Taylor Swift’s dreamy new album folklore came as a surprise to her fans when she announced the debut of her eighth studio album less than twenty-four hours before it would make its way to major streaming platforms. Like her previous albums, folklore comes with a Swift aesthetic change and speculation about all the details packed into each of Taylor’s carefully crafted lines.

reputation and Lover, Taylor’s last two albums, were full of tracks inspired by her life in the spotlight and her boyfriend Joe Alwyn and varied between mellow tracks and upbeat radio hits. folklore is all about telling stories, and while there are likely bits of Taylor’s personal life woven in, many of the stories told throughout the album are based in what-ifs and even strange histories.

Taylor explored this in a note she posted to her Instagram when the album officially released at midnight on Friday. “It started with imagery. Visuals that popped into my mind and piqued my curiosity,” she said. Like the rest of us that have been in quarantine, Taylor needed an outlet. “Picking up a pen was my way of escaping into fantasy, history, and memory. I’ve told these stories to the best of my ability with all the love, wonder, and whimsy they deserve. Now it’s up to you to pass them down.”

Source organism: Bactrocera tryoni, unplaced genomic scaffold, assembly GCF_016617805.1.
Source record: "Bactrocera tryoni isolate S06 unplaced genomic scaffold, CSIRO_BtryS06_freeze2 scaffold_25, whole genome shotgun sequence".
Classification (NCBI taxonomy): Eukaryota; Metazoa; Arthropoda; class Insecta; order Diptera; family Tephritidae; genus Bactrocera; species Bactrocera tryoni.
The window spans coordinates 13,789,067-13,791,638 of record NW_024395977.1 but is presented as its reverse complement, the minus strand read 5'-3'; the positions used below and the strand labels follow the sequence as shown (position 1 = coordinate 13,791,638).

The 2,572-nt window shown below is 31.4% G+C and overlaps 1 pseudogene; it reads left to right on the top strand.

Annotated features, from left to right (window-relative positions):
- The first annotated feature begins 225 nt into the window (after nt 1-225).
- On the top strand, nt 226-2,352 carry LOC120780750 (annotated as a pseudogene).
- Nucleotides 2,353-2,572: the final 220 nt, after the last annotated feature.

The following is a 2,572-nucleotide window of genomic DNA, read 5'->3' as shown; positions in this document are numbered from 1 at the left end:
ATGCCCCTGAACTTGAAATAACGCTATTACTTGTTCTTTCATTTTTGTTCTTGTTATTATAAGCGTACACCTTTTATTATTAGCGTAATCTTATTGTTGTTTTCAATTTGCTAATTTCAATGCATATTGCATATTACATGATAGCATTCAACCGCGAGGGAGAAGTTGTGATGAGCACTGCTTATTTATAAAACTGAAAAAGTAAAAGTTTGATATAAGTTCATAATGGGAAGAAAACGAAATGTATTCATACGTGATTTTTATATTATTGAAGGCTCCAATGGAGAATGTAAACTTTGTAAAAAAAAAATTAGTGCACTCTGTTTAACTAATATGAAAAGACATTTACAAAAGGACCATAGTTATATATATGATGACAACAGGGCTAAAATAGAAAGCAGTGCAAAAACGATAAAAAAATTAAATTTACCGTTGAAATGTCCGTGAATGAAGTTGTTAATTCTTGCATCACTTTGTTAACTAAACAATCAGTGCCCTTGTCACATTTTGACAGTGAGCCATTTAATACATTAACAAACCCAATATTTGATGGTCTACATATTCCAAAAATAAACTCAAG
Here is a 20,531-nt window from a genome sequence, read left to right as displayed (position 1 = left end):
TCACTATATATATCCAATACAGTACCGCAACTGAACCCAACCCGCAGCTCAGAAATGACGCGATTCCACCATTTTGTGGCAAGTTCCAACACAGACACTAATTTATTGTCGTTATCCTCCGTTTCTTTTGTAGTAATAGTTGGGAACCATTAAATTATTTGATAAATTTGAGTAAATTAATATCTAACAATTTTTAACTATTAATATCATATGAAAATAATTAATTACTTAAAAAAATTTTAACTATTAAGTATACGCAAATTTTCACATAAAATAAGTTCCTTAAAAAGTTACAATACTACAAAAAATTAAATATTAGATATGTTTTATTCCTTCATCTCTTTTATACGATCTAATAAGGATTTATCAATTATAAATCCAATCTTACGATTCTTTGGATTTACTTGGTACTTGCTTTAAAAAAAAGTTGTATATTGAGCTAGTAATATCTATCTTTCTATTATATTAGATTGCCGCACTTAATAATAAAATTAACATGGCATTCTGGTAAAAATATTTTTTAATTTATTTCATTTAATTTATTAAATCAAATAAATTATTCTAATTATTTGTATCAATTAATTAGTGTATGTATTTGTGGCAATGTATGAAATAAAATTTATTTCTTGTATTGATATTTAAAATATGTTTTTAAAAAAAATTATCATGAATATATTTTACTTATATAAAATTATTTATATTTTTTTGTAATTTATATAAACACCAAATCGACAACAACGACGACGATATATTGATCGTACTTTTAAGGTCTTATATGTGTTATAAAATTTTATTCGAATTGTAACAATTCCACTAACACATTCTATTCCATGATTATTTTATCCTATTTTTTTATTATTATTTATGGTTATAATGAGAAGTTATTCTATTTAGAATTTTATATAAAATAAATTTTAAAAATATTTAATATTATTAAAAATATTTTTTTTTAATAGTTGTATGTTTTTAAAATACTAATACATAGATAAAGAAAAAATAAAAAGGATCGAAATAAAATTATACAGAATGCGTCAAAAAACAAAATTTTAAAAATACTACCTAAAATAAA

With the same attention to detail that made so many people fall for Taylor’s Red album, folklore quietly introduces us to characters you can’t help but fall in love with, from lost cardigans to Rebekah West Harkness, the infamous heiress who used to own Taylor’s Rhode Island mansion. It transports us to wild parties, broken hearts, missed opportunities, and quiet isolation.

The scene is set for each song in the sixteen unique lyric videos that Taylor released with the album. The videos show stormy seas and empty lanes, and the album artwork is full of black and white and sepia tones, but folklore is full of color and life. Like the music video for the first single on the album, “cardigan,” that takes us from a lonely cabin into a magical forest and back. It’s the perfect soundtrack for the rest of our summer daydreaming.

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Veronica Good has been with Showstopper Magazine since 2016. When she isn't keeping you updated on the latest trends, she is at home with her many pets or probably playing The Sims 4. Veronica has a BA in English and an MA in writing from Coastal Carolina University. She is also a writer of fiction and poetry, and her work can be found in Archarios, Tempo, and Scapegoat.